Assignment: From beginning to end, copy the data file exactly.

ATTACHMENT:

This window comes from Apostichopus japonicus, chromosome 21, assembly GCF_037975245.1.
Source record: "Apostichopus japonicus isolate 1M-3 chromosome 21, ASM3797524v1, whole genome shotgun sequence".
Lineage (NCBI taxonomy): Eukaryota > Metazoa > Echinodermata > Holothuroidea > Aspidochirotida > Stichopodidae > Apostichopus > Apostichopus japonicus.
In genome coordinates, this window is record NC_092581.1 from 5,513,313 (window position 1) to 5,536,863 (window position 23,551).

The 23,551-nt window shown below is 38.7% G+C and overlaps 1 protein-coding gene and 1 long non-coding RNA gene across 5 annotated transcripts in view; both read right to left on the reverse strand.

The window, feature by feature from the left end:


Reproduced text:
This window comes from Apostichopus japonicus, chromosome 21, assembly GCF_037975245.1.
Source record: "Apostichopus japonicus isolate 1M-3 chromosome 21, ASM3797524v1, whole genome shotgun sequence".
Lineage (NCBI taxonomy): Eukaryota > Metazoa > Echinodermata > Holothuroidea > Aspidochirotida > Stichopodidae > Apostichopus > Apostichopus japonicus.
In genome coordinates, this window is record NC_092581.1 from 5,513,313 (window position 1) to 5,536,863 (window position 23,551).

The 23,551-nt window shown below is 38.7% G+C and overlaps 1 protein-coding gene and 1 long non-coding RNA gene across 5 annotated transcripts in view; both read right to left on the reverse strand.

The window, feature by feature from the left end: